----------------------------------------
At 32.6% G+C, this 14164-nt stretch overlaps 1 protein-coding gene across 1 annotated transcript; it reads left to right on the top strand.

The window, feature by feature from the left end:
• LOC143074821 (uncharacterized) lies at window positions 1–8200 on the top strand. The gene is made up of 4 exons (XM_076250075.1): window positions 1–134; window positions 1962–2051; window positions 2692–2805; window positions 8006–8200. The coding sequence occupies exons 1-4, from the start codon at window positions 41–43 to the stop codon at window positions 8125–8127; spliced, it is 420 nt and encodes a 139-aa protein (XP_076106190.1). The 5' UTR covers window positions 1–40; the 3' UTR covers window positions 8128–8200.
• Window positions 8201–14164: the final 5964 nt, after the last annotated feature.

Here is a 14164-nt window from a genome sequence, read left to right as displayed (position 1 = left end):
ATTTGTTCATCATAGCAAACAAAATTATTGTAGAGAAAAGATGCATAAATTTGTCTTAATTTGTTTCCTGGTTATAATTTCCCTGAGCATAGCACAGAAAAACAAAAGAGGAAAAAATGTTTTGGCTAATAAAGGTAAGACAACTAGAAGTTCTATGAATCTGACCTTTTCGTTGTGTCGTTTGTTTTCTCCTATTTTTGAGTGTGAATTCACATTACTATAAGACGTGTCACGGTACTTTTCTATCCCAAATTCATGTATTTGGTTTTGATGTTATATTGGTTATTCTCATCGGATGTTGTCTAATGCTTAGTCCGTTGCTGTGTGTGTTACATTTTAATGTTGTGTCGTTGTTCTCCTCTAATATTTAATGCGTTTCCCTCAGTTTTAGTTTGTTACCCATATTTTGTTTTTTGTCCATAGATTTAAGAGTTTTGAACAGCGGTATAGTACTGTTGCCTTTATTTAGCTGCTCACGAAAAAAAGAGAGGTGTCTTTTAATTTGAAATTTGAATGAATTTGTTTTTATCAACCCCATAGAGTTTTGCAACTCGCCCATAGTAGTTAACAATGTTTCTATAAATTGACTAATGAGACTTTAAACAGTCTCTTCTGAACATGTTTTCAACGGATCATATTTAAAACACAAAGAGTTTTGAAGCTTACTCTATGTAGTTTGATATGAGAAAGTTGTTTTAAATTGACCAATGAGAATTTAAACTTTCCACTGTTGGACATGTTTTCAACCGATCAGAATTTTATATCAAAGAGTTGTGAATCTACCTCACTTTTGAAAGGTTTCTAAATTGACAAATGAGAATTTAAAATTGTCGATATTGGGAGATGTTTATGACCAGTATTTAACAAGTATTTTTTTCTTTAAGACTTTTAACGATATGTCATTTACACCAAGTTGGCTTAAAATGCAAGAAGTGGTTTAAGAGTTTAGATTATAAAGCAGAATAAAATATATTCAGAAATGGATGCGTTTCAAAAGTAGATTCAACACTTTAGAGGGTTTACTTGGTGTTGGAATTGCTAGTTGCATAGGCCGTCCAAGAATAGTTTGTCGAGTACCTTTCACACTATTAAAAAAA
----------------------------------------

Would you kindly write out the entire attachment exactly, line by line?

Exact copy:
At 32.6% G+C, this 14164-nt stretch overlaps 1 protein-coding gene across 1 annotated transcript; it reads left to right on the top strand.

The window, feature by feature from the left end:
• LOC143074821 (uncharacterized) lies at window positions 1–8200 on the top strand. The gene is made up of 4 exons (XM_076250075.1): window positions 1–134; window positions 1962–2051; window positions 2692–2805; window positions 8006–8200. The coding sequence occupies exons 1-4, from the start codon at window positions 41–43 to the stop codon at window positions 8125–8127; spliced, it is 420 nt and encodes a 139-aa protein (XP_076106190.1). The 5' UTR covers window positions 1–40; the 3' UTR covers window positions 8128–8200.
• Window positions 8201–14164: the final 5964 nt, after the last annotated feature.

Here is a 14164-nt window from a genome sequence, read left to right as displayed (position 1 = left end):
ATTTGTTCATCATAGCAAACAAAATTATTGTAGAGAAAAGATGCATAAATTTGTCTTAATTTGTTTCCTGGTTATAATTTCCCTGAGCATAGCACAGAAAAACAAAAGAGGAAAAAATGTTTTGGCTAATAAAGGTAAGACAACTAGAAGTTCTATGAATCTGACCTTTTCGTTGTGTCGTTTGTTTTCTCCTATTTTTGAGTGTGAATTCACATTACTATAAGACGTGTCACGGTACTTTTCTATCCCAAATTCATGTATTTGGTTTTGATGTTATATTGGTTATTCTCATCGGATGTTGTCTAATGCTTAGTCCGTTGCTGTGTGTGTTACATTTTAATGTTGTGTCGTTGTTCTCCTCTAATATTTAATGCGTTTCCCTCAGTTTTAGTTTGTTACCCATATTTTGTTTTTTGTCCATAGATTTAAGAGTTTTGAACAGCGGTATAGTACTGTTGCCTTTATTTAGCTGCTCACGAAAAAAAGAGAGGTGTCTTTTAATTTGAAATTTGAATGAATTTGTTTTTATCAACCCCATAGAGTTTTGCAACTCGCCCATAGTAGTTAACAATGTTTCTATAAATTGACTAATGAGACTTTAAACAGTCTCTTCTGAACATGTTTTCAACGGATCATATTTAAAACACAAAGAGTTTTGAAGCTTACTCTATGTAGTTTGATATGAGAAAGTTGTTTTAAATTGACCAATGAGAATTTAAACTTTCCACTGTTGGACATGTTTTCAACCGATCAGAATTTTATATCAAAGAGTTGTGAATCTACCTCACTTTTGAAAGGTTTCTAAATTGACAAATGAGAATTTAAAATTGTCGATATTGGGAGATGTTTATGACCAGTATTTAACAAGTATTTTTTTCTTTAAGACTTTTAACGATATGTCATTTACACCAAGTTGGCTTAAAATGCAAGAAGTGGTTTAAGAGTTTAGATTATAAAGCAGAATAAAATATATTCAGAAATGGATGCGTTTCAAAAGTAGATTCAACACTTTAGAGGGTTTACTTGGTGTTGGAATTGCTAGTTGCATAGGCCGTCCAAGAATAGTTTGTCGAGTACCTTTCACACTATTAAAAAAA